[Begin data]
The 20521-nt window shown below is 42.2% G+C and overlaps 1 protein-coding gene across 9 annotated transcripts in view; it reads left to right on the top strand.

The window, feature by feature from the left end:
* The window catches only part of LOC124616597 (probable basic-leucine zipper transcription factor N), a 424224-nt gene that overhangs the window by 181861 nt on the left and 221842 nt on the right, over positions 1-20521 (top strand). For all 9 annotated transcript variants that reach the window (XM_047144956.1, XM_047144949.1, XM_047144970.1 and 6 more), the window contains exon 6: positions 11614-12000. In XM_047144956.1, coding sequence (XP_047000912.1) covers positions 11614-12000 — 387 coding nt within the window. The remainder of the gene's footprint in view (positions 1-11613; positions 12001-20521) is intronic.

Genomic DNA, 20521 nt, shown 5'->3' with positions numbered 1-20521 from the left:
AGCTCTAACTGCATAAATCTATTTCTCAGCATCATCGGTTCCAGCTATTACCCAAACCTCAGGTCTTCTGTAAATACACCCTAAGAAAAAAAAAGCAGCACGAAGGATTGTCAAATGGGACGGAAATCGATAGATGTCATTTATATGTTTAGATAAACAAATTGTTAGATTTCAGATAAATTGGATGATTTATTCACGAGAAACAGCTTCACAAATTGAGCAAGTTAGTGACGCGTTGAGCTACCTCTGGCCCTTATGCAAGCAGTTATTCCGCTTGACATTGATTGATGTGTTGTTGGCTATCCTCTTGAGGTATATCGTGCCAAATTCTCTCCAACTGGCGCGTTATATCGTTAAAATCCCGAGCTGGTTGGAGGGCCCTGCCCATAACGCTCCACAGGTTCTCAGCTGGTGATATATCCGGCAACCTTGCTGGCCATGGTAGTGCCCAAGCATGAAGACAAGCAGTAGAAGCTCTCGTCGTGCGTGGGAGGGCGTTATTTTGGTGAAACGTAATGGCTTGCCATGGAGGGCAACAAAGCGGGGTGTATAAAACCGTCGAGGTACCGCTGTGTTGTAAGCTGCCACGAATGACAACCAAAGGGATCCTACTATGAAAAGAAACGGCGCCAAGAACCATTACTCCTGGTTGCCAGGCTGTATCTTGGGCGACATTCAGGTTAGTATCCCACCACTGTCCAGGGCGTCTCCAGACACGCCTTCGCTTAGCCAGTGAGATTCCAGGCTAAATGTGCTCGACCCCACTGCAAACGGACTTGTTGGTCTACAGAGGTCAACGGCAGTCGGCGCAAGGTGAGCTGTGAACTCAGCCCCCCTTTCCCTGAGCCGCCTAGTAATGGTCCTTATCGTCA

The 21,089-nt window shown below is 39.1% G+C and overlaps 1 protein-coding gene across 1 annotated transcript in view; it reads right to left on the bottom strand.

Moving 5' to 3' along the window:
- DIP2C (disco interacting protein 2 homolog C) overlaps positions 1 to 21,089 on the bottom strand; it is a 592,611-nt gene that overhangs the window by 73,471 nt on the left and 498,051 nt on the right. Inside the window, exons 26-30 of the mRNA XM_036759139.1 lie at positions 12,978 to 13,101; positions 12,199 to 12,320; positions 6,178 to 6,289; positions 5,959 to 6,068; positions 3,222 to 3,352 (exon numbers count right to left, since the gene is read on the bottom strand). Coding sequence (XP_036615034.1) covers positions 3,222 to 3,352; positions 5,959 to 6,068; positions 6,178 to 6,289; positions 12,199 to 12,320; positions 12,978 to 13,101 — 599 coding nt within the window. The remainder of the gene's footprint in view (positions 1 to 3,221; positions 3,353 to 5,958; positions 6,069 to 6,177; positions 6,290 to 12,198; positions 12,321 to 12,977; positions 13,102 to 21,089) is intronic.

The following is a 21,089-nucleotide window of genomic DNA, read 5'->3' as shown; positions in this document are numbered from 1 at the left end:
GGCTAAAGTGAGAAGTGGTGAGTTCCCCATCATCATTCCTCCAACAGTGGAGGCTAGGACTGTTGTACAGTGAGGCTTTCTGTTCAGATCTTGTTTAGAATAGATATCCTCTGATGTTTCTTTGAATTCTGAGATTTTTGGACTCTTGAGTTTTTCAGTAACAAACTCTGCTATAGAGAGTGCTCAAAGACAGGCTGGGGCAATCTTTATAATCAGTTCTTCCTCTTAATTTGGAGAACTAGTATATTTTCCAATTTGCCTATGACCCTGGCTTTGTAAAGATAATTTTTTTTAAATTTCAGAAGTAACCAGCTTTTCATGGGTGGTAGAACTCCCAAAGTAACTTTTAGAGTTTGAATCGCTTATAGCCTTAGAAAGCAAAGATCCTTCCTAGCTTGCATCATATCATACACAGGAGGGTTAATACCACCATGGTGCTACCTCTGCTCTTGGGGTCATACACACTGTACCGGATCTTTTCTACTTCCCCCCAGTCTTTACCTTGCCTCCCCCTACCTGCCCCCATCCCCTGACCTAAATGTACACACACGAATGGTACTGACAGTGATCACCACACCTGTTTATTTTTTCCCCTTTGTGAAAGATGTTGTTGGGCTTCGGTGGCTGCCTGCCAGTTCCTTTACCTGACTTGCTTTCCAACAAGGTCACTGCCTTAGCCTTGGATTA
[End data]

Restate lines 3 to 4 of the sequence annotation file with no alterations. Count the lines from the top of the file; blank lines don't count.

* The window catches only part of LOC124616597 (probable basic-leucine zipper transcription factor N), a 424224-nt gene that overhangs the window by 181861 nt on the left and 221842 nt on the right, over positions 1-20521 (top strand). For all 9 annotated transcript variants that reach the window (XM_047144956.1, XM_047144949.1, XM_047144970.1 and 6 more), the window contains exon 6: positions 11614-12000. In XM_047144956.1, coding sequence (XP_047000912.1) covers positions 11614-12000 — 387 coding nt within the window. The remainder of the gene's footprint in view (positions 1-11613; positions 12001-20521) is intronic.

Genomic DNA, 20521 nt, shown 5'->3' with positions numbered 1-20521 from the left: